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Difference between revisions of "Non Java projects Proposal"

m (Options samples)
(Valid properties)
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* '''env''' : a list of semi-colon separated environment variable
* '''env''' : a list of semi-colon separated environment variable
* '''inheritEnvVar''' : if set to something (eg : true), the execution will inherit the environment variables of the session.
* '''exec''' : the program to execute
* '''exec''' : the program to execute
* '''execDir''' : the program execution directory (if not set : the component directory)
* '''execDir''' : the program execution directory (if not set : the component directory)

Revision as of 07:01, 26 August 2008

< To: Buckminster Project
< To: Helping_Out_(Buckminster)
< To: Buckminster component meta-data language 1.0 (Reference)


While trying to use Buckminster for both my Java and C++ projects, I realized that Java projects within Eclipse were pretty straightforward but C/C++ projects were much more difficult to manage.

Why is it so hard to use Buckminster with non Java projects ?

Component materialization is much harder in non Java environments because :

  • there are no standard way to describe C/C++ projects so you have to write the CSpec file anyway ( contrary to Eclipse Java projects which provides a way to auto generate the CSpec )
  • compiling, testing, your code requires to execute programs from outside ( shell scripts, compiler, unit tests and so forth ).
  • some of the resources you need to materialize are libraries that are only available as zipped url resources.
    • which implies you have to download and unzip them : Buckminster cannot do that for the moment despites its exactly what you expect it to do. So to overcome this issue you have to write ant tasks.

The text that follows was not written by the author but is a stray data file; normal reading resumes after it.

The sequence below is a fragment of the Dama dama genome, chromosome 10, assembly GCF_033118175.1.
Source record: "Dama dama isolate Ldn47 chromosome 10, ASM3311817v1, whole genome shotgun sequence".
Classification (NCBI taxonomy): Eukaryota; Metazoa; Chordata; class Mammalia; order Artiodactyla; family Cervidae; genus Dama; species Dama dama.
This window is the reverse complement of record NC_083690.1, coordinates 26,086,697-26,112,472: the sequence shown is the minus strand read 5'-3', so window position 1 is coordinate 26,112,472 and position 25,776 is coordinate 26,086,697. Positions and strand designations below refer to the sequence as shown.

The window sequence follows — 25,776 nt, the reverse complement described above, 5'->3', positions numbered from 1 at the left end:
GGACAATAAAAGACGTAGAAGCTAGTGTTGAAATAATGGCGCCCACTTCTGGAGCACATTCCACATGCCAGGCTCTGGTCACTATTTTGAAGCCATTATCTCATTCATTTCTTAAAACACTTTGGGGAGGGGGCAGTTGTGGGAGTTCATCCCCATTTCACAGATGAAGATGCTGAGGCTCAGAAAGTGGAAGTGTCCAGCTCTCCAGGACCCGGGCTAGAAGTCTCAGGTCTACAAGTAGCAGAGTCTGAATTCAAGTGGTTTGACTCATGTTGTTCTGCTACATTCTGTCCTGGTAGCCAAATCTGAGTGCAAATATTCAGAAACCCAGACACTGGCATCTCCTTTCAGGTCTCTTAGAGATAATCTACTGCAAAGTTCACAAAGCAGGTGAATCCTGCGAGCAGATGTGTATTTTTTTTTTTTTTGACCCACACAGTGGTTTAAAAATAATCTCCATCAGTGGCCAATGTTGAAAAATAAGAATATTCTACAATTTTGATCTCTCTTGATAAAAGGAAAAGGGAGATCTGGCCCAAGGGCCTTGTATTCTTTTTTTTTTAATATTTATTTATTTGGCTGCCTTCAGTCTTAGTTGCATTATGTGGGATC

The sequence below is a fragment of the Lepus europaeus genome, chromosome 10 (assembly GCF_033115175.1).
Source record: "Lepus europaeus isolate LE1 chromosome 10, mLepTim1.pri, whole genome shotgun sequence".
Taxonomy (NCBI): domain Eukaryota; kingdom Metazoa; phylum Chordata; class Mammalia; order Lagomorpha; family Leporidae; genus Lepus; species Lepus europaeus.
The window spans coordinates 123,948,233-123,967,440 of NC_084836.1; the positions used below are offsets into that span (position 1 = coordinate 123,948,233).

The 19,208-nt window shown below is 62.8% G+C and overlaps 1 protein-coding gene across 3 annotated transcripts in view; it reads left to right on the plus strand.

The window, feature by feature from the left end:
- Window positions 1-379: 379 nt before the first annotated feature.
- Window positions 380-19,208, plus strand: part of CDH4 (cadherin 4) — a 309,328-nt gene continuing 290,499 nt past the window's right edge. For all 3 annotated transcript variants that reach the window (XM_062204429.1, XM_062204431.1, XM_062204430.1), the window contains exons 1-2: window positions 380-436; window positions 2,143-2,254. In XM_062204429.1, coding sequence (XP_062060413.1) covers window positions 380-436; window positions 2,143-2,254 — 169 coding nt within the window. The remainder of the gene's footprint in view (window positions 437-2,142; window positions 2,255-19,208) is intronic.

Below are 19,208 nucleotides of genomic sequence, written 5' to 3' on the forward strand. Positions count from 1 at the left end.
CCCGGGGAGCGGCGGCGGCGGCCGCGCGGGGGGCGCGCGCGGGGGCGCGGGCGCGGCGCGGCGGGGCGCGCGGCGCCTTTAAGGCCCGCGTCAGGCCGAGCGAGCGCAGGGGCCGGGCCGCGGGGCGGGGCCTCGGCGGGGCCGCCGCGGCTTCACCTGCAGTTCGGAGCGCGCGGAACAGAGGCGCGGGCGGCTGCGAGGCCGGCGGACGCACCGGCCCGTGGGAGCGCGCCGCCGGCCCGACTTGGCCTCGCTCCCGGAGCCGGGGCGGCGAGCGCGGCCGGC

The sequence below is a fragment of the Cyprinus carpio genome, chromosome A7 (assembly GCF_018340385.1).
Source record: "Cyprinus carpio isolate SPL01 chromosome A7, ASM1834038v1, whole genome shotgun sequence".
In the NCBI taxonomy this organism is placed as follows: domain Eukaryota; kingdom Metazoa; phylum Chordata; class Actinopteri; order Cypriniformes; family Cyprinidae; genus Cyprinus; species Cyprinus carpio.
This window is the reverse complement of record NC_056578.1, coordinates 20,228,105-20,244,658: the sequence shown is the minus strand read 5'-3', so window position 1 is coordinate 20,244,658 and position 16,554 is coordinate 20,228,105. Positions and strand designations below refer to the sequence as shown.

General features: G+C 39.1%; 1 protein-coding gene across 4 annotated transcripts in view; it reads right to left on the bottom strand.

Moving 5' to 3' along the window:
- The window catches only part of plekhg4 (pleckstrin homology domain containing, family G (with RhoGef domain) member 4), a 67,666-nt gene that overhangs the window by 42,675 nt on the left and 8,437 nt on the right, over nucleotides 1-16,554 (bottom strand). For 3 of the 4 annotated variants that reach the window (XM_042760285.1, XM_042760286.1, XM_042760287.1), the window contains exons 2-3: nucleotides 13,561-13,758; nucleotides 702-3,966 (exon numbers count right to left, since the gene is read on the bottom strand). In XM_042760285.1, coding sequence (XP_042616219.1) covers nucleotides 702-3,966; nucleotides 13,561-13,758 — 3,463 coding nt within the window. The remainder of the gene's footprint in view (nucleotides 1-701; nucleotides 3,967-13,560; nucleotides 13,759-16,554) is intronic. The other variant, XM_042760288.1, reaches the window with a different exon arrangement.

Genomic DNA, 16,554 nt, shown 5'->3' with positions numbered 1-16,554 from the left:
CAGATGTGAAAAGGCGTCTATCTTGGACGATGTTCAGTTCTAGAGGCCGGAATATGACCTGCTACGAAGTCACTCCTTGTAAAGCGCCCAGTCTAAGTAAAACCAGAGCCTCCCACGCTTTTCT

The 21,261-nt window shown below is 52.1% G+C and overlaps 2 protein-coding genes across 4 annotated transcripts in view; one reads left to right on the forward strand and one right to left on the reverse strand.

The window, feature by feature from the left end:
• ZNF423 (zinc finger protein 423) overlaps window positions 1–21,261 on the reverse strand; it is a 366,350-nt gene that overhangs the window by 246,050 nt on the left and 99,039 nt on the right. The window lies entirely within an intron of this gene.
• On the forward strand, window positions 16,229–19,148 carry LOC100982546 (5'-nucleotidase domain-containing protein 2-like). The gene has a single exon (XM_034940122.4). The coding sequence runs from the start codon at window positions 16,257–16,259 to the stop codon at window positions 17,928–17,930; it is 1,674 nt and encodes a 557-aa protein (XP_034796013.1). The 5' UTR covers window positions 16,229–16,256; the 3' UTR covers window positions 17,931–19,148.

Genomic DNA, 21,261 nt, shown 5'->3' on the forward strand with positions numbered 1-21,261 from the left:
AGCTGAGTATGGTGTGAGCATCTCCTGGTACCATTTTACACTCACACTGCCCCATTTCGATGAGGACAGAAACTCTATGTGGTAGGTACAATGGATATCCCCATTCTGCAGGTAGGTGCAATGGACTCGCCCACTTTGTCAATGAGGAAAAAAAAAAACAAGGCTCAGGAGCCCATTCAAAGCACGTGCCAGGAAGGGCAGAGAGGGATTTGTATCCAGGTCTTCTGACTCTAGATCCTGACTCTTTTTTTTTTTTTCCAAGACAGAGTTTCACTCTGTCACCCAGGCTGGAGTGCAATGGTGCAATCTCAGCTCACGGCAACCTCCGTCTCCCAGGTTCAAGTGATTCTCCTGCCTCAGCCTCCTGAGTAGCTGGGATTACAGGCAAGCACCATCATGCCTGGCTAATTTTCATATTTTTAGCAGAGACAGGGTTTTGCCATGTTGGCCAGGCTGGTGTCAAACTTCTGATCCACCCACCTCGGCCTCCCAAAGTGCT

Work flow currently used

The toolchain I created to manage C/C++ projects dependencies is as follows :

  • Create Spec components to describe dependencies
  • Specify actions like build / clean / rebuild
    • those actions have prerequisites pointing to other components (eg: the path to the libTiff include folder)
  • Write ant scripts called from buckminster to
    • retrieve libraries from urls or retrieve files from archives pointed by url
    • execute commands with specific environment variables (eg. calling the compiler with paths to libraries)
  • Create the script to compile the code ( Makefile or Boost Jamfile or SCons file )


This page is a proposal to extends Buckminster in order to bring users from the non Java world a better experience.

Executor Actor

This actor would add the possibility to execute programs directly from the CSpec without writing Ant Scripts.


  • Executes programs or shell scripts
  • Sets arguments
    • arguments can refer to prerequisites
  • Sets environment variables for the execution
    • environments variables values can refer to prerequisites
  • Sets execution directory


<cs:public name="build" actor="executor">
            <cs:property key="env" value="TIFF_LIB=${tiff.lib};TIFF_INCLUDE=${tiff.include};